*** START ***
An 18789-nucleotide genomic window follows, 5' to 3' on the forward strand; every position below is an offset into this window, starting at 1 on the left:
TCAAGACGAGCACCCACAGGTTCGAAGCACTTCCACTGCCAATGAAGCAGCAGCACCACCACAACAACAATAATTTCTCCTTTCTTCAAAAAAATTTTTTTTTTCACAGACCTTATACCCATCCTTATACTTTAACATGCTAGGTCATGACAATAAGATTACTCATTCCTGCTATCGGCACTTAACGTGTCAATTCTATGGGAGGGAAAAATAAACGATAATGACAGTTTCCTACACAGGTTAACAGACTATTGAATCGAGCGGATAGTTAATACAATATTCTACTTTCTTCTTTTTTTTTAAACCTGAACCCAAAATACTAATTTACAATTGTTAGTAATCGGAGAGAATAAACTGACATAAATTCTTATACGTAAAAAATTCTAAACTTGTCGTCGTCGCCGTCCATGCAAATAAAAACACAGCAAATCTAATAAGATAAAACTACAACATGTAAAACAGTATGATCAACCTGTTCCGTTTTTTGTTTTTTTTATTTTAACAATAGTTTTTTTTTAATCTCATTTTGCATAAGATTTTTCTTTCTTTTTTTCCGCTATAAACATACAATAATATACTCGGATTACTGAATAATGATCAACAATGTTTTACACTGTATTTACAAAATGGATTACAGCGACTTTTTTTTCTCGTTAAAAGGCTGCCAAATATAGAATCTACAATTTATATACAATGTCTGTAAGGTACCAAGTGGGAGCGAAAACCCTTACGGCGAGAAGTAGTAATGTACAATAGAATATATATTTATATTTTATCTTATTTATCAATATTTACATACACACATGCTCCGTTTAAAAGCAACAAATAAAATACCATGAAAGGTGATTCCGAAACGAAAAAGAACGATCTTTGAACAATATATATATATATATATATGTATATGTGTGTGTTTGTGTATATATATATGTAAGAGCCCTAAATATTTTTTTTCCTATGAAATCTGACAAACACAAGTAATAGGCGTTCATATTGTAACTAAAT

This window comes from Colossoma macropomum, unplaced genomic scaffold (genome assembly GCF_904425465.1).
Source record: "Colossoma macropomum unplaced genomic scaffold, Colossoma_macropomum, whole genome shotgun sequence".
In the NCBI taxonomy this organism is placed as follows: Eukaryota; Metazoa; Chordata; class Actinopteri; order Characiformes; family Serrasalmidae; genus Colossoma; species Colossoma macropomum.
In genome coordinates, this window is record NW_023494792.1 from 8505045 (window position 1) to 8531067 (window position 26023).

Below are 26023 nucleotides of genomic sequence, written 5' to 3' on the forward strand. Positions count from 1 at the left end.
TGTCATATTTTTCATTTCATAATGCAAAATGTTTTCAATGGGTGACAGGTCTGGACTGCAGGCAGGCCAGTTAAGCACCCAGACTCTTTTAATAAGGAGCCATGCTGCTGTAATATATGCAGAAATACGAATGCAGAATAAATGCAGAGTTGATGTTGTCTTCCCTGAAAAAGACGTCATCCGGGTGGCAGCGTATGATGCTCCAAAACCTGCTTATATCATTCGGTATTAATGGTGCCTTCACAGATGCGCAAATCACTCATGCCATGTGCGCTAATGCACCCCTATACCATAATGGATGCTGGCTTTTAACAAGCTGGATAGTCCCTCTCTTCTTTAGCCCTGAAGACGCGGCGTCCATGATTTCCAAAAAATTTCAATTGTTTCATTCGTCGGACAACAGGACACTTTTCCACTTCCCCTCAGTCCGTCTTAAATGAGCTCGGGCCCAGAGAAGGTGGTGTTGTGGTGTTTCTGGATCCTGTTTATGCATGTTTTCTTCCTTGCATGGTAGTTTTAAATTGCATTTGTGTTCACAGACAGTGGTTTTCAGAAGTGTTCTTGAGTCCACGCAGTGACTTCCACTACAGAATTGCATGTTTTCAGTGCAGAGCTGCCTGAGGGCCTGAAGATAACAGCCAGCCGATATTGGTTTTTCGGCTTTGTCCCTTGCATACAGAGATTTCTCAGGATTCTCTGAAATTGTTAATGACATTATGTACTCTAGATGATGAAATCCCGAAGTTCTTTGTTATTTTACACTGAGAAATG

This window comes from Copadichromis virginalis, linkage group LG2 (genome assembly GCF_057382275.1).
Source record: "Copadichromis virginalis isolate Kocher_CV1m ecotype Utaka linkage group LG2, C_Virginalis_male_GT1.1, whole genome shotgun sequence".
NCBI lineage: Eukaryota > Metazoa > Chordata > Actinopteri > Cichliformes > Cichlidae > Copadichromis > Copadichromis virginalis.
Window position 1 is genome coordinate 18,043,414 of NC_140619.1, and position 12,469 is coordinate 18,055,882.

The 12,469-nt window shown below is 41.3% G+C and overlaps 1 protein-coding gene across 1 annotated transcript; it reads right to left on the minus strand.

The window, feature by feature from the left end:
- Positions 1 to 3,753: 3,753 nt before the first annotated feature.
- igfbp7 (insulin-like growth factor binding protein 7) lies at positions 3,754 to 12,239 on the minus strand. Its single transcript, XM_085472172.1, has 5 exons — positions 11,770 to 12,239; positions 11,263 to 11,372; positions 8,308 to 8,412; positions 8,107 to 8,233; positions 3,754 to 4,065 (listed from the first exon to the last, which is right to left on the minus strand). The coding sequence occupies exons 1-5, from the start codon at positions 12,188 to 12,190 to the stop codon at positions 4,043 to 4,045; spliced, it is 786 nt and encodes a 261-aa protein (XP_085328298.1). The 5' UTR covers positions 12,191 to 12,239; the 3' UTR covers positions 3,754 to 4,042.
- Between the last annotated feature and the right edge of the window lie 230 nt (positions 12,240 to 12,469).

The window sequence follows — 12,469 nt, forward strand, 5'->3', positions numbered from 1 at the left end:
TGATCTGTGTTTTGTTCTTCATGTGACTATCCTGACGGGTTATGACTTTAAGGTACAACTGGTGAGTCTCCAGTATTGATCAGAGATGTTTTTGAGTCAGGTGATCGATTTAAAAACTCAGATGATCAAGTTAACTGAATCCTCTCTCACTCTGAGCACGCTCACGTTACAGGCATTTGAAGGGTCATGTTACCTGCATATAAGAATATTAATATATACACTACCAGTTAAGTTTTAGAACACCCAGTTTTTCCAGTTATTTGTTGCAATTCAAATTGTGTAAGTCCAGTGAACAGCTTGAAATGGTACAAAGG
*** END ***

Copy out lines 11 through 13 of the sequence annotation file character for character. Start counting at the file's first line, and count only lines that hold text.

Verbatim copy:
NCBI lineage: Eukaryota > Metazoa > Chordata > Actinopteri > Cichliformes > Cichlidae > Copadichromis > Copadichromis virginalis.
Window position 1 is genome coordinate 18,043,414 of NC_140619.1, and position 12,469 is coordinate 18,055,882.

The 12,469-nt window shown below is 41.3% G+C and overlaps 1 protein-coding gene across 1 annotated transcript; it reads right to left on the minus strand.